Washington moves to Internet2
- By Brian Robinson
- Apr 23, 2001
Washington this month became one of the first states to provide direct access
to the Next Generation Internet — called Internet2 — for its schools and
That doesn't mean all the schools will be able to take advantage of
the super-high speed of the Internet2 backbone, which is about 1,000 times
faster than the commercial Internet. But even schools without the appropriate
fiber connections will benefit.
"The great thing about Internet2 is not just the high bandwidth," said
Ron Johnson, vice president of the Computing and Communications Department
at the University of Washington, which is the lead institution for the program.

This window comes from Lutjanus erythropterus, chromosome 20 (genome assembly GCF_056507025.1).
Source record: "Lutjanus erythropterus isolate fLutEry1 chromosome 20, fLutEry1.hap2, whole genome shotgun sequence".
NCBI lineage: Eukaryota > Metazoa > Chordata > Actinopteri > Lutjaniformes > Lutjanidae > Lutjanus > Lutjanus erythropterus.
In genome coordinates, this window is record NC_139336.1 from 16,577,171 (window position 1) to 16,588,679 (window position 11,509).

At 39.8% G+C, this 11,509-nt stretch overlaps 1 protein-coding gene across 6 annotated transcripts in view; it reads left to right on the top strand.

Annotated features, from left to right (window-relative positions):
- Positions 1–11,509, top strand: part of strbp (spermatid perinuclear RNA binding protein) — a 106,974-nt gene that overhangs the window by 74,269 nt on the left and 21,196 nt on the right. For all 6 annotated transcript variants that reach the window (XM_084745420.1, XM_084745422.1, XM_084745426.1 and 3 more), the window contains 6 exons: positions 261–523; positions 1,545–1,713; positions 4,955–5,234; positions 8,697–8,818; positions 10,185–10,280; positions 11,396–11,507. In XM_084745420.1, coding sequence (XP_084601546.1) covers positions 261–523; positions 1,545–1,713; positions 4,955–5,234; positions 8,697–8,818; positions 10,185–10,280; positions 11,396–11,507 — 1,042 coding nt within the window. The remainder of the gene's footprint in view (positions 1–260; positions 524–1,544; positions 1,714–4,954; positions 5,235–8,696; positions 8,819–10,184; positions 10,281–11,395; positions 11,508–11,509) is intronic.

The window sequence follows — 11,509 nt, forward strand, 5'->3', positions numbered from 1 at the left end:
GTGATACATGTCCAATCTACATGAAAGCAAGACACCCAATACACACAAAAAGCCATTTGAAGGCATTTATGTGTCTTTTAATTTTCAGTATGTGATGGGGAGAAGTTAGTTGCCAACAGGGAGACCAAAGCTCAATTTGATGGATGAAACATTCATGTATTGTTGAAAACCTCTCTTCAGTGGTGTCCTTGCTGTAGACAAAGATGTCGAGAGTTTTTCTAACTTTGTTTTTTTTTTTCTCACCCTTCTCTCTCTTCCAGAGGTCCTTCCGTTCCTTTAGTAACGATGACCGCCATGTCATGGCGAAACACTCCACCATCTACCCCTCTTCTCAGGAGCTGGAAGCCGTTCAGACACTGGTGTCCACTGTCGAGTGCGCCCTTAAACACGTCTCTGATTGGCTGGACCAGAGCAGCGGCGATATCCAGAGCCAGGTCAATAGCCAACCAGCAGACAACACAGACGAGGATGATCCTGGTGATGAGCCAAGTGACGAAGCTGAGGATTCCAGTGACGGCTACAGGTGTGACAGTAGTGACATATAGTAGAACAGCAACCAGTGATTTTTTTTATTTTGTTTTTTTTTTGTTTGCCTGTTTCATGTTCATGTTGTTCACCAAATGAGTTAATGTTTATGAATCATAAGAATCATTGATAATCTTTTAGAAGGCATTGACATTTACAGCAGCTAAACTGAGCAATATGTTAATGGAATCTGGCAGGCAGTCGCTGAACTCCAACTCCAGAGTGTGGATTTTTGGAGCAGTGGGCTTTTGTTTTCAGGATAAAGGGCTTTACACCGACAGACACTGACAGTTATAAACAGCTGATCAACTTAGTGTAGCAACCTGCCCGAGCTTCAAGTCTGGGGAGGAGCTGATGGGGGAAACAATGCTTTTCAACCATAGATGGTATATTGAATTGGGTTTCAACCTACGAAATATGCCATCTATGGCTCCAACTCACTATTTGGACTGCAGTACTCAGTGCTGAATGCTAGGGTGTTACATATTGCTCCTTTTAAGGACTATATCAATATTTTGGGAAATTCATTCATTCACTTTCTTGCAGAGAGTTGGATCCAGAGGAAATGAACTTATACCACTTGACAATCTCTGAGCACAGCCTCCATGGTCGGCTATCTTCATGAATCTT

"The most important things are the quality of service and end-to-end performance
that the Internet2 provides. After all, audio doesn't require very high
speeds to be useful, but it does require the kind of deterministic links
the Internet2 provides and that the commercial Internet does not."
Unlike the commercial Internet, whose growth is unsupervised and where
data paths are unpredictable, the Internet2 is highly organized and intended
to link a relatively limited number of schools and research establishments.
Because of that, Washington schools and colleges will be able to take
advantage of the advanced, Web-based, multimedia learning tools only available
on the Internet2.
"The real power of the Internet2 is the technologies it provides for
real-time interaction between people around the globe," Johnson said.
Robinson is a freelance journalist based in Portland, Ore.
Brian Robinson is a freelance writer based in Portland, Ore.